High turnover rate at agency

The grand jury panel found low morale, high turnover rates and poor leadership from both CPS managers and their superiors at the county's Health and Human Services Department.

The agency experienced a 22 percent turnover rate among social workers between July 2007 and June 2008 – nearly a quarter of the agency's professional staff – the grand jury noted. It says that while CPS supervisors and managers acknowledged the burden of high turnover, "no one testified to any detailed knowledge of the root causes."

A cumbersome policy manual was singled out for the third time in recent weeks as a serious impediment to workers. MGT, the independent consultant, criticized the agency for its voluminous 1,300-page manual, rife with inconsistencies and outdated policies. The grand jury called the manual "an exercise in redundancy" that "fails in its purpose to provide concise and usable direction."

Supervisor Peters, the board chairwoman, said earlier this week that fixing the manual – also criticized by District Attorney Jan Scully in recent comments before the board – should be a high priority.

Hunt agreed that the agency needs to "slim that down," and a senior manager has already been assigned the task.

"We're hitting that hard," said Hunt, adding that other action plans also are under way.

Scully was joined earlier this month by Sheriff John McGinness in calling for changes at the agency. McGinness said Wednesday that this latest report had "identified a very sensitive, critical deficiency."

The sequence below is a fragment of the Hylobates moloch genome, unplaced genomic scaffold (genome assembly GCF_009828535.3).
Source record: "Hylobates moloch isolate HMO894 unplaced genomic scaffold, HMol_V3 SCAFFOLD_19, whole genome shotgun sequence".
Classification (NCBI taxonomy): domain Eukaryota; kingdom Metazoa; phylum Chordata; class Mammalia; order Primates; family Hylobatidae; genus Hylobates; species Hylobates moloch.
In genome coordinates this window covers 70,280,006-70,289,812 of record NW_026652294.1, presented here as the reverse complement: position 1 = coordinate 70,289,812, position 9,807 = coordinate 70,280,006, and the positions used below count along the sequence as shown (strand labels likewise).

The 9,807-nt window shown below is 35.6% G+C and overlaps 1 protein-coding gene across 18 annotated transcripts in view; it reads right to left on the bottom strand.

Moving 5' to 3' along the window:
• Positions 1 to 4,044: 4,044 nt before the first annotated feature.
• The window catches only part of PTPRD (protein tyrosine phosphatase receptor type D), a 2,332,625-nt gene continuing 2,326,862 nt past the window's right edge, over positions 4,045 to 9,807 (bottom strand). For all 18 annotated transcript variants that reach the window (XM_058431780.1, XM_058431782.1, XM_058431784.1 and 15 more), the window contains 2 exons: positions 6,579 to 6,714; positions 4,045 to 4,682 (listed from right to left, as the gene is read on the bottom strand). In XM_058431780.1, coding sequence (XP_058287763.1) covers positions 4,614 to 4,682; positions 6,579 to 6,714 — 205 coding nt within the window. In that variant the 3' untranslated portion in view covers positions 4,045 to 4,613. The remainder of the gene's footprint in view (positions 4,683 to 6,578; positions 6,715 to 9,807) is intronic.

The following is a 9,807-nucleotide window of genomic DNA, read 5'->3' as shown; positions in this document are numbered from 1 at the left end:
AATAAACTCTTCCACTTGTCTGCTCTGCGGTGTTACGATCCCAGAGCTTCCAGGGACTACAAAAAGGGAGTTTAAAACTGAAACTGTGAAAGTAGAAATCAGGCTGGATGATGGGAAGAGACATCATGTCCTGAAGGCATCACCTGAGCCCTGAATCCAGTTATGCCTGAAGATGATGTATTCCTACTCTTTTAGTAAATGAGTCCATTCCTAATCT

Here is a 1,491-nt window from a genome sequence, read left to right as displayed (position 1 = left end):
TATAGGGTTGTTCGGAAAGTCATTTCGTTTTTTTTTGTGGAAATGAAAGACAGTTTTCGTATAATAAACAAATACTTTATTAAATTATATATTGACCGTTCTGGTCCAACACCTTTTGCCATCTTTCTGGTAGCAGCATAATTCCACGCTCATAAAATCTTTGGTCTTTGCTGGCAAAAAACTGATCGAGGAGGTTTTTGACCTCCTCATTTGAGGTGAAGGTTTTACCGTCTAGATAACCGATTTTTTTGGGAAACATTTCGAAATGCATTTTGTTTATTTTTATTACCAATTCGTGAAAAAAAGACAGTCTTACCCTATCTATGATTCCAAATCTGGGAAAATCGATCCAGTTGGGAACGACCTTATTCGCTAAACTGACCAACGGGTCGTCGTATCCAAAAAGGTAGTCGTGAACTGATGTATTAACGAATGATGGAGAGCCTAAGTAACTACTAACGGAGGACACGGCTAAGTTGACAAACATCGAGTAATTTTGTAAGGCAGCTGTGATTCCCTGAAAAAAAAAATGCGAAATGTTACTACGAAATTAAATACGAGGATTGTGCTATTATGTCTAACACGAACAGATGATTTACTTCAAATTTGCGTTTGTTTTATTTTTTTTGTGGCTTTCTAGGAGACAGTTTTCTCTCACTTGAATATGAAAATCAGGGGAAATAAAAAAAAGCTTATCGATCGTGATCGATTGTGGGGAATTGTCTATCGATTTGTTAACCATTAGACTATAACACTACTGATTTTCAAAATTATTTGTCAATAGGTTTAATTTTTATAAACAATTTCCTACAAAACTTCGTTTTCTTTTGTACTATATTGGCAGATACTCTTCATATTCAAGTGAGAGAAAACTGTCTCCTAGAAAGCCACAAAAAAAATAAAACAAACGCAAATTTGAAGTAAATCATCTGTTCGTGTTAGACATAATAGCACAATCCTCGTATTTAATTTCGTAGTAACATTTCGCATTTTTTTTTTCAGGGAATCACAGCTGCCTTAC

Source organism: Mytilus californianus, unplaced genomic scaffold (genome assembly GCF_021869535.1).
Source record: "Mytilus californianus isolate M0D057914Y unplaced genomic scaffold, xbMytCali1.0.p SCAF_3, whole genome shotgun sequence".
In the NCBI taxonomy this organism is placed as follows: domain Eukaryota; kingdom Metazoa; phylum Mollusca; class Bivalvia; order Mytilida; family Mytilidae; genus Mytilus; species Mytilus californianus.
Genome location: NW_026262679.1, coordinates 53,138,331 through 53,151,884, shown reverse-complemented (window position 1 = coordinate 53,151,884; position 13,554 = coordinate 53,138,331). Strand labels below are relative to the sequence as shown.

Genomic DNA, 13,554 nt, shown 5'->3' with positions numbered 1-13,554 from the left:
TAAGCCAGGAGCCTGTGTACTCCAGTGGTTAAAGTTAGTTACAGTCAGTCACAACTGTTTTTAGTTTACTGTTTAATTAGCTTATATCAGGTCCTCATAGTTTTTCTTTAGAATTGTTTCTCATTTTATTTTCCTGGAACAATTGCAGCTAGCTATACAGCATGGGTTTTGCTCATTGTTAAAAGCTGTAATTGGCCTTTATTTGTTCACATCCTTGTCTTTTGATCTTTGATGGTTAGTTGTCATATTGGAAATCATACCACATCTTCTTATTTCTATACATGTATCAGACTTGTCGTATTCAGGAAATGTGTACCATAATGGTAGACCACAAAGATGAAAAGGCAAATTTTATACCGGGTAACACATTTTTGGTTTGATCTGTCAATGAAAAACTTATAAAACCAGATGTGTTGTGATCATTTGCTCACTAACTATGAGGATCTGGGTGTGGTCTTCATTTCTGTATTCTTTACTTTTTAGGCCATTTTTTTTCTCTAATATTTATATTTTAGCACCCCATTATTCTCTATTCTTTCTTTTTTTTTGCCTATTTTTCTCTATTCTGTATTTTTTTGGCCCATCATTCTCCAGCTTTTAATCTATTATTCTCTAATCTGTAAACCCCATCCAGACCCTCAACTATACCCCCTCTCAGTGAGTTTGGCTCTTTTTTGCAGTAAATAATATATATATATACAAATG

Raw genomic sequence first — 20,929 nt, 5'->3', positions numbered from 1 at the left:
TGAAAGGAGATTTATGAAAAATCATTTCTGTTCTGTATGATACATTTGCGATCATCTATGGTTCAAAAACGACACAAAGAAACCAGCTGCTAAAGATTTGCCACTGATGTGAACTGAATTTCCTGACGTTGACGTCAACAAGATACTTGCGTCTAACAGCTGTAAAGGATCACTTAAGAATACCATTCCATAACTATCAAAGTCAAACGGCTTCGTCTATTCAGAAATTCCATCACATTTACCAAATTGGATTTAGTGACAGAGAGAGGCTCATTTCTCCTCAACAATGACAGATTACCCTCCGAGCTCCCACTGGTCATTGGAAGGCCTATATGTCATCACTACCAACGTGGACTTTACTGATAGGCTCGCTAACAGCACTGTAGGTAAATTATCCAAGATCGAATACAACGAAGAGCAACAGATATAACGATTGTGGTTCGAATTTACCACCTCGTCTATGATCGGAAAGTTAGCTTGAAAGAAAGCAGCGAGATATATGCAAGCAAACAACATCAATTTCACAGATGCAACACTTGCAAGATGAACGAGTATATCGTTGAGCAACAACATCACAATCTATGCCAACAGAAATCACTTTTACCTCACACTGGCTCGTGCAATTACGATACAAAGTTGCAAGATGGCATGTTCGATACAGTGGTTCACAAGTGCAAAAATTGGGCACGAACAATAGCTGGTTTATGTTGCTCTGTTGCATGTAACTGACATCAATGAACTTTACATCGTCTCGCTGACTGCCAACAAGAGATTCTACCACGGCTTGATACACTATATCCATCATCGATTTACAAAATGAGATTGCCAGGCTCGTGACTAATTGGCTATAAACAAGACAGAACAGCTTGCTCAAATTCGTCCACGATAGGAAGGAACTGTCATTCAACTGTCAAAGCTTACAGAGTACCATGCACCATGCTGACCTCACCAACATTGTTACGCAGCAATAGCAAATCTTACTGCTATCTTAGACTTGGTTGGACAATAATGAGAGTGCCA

"Anybody who's in a position to make things better for these most vulnerable citizens has an absolute obligation to step up and be a part of it," the sheriff said.

Scully said Wednesday she believes that, moving forward, there is "going to be a different system of checks and balances and accountability." In the past, she speculated that supervisors might have assumed that recommendations from previous critical reviews of CPS were being followed.

"Obviously they have learned that that has not happened – in spades," she said.

Panel's recommendations

The grand jury issued 49 recommendations in its new report, to which the Board of Supervisors must respond by July 14. They include:

Allowing the next grand jury to revisit the issue in six months to see what progress has been made toward improving CPS.

Requiring a report to the public within six months on any improvements.

Having the Board of Supervisors "conduct a thorough assessment of the performance of (county health and human services) and CPS management."

The panel also noted that CPS workers are rarely given performance evaluations and that one longtime worker concurred, telling The Bee that she has not received a job evaluation in a decade.

That failing, the grand jury report states, delays discipline when problems arise. On average, a worker now is out on paid leave for a year while disciplinary matters are resolved, the report found, which "contributes to the caseload of other employees, and decreases staff morale."

District Attorney Scully, who recently urged supervisors to act, said study after study has made the case for change at CPS.

"Now it's a choir," she said. "Now is the time to act."